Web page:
Source: Sonitrol

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Mortgage Rates up on Signs of Stronger Economic Recovery

September 6, 2013 2:21 am

Freddie Mac released the results of its Primary Mortgage Market Survey® (PMMS®), showing average fixed mortgage rates moving back up near their highs for the year amid recent data pointing to signs of a stronger economic recovery, as well as positive news coming from the housing and manufacturing sectors.

Findings:

• 30-year fixed-rate mortgage (FRM) averaged 4.57 percent with an average 0.7 point for the week ending September 5, 2013, up from last week when it averaged 4.51 percent. A year ago at this time, the 30-year FRM averaged 3.55 percent.

• 15-year FRM this week averaged 3.59 percent with an average 0.7 point, up from last week when it averaged 3.54 percent. A year ago at this time, the 15-year FRM averaged 2.86 percent.

• 5-year Treasury-indexed hybrid adjustable-rate mortgage (ARM) averaged 3.28 percent this week with an average 0.5 point, up from last week when it averaged 3.24 percent. A year ago, the 5-year ARM averaged 2.75 percent.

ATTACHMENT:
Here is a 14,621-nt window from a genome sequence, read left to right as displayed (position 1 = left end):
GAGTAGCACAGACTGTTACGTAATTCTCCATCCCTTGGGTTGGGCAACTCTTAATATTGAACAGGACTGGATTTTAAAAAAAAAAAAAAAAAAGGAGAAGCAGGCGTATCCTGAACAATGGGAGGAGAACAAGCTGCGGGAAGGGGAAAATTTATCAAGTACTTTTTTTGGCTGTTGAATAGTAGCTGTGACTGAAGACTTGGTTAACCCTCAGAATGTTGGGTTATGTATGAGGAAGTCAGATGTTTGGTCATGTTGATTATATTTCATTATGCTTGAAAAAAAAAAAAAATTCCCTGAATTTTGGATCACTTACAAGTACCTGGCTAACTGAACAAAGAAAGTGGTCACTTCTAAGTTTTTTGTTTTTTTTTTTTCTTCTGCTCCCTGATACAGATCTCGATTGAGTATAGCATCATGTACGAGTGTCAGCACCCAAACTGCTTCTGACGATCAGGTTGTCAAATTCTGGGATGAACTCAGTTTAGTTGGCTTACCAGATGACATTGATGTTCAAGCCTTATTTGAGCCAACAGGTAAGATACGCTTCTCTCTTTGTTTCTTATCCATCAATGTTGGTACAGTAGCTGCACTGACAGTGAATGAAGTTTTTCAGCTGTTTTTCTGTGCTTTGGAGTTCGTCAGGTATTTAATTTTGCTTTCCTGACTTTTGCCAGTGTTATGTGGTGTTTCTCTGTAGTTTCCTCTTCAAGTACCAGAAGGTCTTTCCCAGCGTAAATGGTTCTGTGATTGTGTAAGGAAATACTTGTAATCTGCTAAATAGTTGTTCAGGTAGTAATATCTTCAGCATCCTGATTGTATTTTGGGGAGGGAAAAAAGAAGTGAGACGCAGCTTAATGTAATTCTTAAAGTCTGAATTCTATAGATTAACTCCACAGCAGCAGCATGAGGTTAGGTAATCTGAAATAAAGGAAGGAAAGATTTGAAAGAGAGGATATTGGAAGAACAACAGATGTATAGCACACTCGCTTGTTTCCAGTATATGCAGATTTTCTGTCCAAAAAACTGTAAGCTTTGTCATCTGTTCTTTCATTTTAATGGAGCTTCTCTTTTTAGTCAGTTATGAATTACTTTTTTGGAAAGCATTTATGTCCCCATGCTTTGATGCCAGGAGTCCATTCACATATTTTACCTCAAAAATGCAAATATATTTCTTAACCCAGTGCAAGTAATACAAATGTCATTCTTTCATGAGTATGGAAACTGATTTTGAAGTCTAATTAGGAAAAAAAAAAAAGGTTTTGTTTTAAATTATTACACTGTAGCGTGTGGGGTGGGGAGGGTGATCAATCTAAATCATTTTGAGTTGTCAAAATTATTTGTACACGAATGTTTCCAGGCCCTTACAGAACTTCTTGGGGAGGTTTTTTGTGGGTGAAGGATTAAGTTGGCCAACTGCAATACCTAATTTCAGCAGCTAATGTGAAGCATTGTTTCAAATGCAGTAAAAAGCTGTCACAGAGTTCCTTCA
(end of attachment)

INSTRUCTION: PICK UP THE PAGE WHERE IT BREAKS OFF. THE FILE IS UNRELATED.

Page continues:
• 1-year Treasury-indexed ARM averaged 2.71 percent this week with an average 0.5 point, up from last week when it averaged 2.64 percent. At this time last year, the 1-year ARM averaged 2.61 percent.

"Mortgage rates edged up this week on signs of a stronger economic recovery,” says Frank Nothaft, vice president and chief economist, Freddie Mac. .”Real GDP was revised upwards to 2.5 percent growth in the second quarter of this year. In addition, residential construction spending rose for a ninth consecutive month in July. Lastly, the manufacturing industry expanded by the fastest pace in August since June 2011."